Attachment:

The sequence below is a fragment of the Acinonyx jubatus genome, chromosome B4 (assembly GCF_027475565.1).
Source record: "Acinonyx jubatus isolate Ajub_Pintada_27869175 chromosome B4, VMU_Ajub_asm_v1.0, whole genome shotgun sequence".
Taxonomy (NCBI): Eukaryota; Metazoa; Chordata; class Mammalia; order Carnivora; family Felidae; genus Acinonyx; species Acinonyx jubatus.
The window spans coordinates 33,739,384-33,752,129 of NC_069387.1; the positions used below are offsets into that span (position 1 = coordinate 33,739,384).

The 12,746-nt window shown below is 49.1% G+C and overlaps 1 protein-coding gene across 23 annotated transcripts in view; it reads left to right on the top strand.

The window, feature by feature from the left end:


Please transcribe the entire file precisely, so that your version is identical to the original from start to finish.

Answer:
The sequence below is a fragment of the Acinonyx jubatus genome, chromosome B4 (assembly GCF_027475565.1).
Source record: "Acinonyx jubatus isolate Ajub_Pintada_27869175 chromosome B4, VMU_Ajub_asm_v1.0, whole genome shotgun sequence".
Taxonomy (NCBI): Eukaryota; Metazoa; Chordata; class Mammalia; order Carnivora; family Felidae; genus Acinonyx; species Acinonyx jubatus.
The window spans coordinates 33,739,384-33,752,129 of NC_069387.1; the positions used below are offsets into that span (position 1 = coordinate 33,739,384).

The 12,746-nt window shown below is 49.1% G+C and overlaps 1 protein-coding gene across 23 annotated transcripts in view; it reads left to right on the top strand.

The window, feature by feature from the left end: